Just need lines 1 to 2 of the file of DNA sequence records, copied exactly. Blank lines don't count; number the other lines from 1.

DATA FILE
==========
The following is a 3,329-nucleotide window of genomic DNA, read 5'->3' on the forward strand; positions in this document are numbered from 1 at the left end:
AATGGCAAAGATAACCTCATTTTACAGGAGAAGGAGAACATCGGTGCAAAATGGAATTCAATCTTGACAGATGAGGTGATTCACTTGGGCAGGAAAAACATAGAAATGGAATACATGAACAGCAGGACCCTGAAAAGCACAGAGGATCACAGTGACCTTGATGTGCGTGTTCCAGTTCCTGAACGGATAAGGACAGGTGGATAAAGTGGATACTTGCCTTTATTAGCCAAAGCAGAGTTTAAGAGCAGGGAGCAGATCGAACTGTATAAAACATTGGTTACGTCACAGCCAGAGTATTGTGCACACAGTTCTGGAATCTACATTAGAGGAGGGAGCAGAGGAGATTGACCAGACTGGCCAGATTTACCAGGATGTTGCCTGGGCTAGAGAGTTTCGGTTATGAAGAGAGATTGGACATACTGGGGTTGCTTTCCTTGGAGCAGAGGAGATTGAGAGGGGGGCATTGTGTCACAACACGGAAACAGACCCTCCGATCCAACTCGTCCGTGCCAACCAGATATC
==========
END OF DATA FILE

The following is a 3,329-nucleotide window of genomic DNA, read 5'->3' on the forward strand; positions in this document are numbered from 1 at the left end:
AATGGCAAAGATAACCTCATTTTACAGGAGAAGGAGAACATCGGTGCAAAATGGAATTCAATCTTGACAGATGAGGTGATTCACTTGGGCAGGAAAAACATAGAAATGGAATACATGAACAGCAGGACCCTGAAAAGCACAGAGGATCACAGTGACCTTGATGTGCGTGTTCCAGTTCCTGAACGGATAAGGACAGGTGGATAAAGTGGATACTTGCCTTTATTAGCCAAAGCAGAGTTTAAGAGCAGGGAGCAGATCGAACTGTATAAAACATTGGTTACGTCACAGCCAGAGTATTGTGCACACAGTTCTGGAATCTACATTAGAGGAGGGAGCAGAGGAGATTGACCAGACTGGCCAGATTTACCAGGATGTTGCCTGGGCTAGAGAGTTTCGGTTATGAAGAGAGATTGGACATACTGGGGTTGCTTTCCTTGGAGCAGAGGAGATTGAGAGGGGGGCATTGTGTCACAACACGGAAACAGACCCTCCGATCCAACTCGTCCGTGCCAACCAGATATC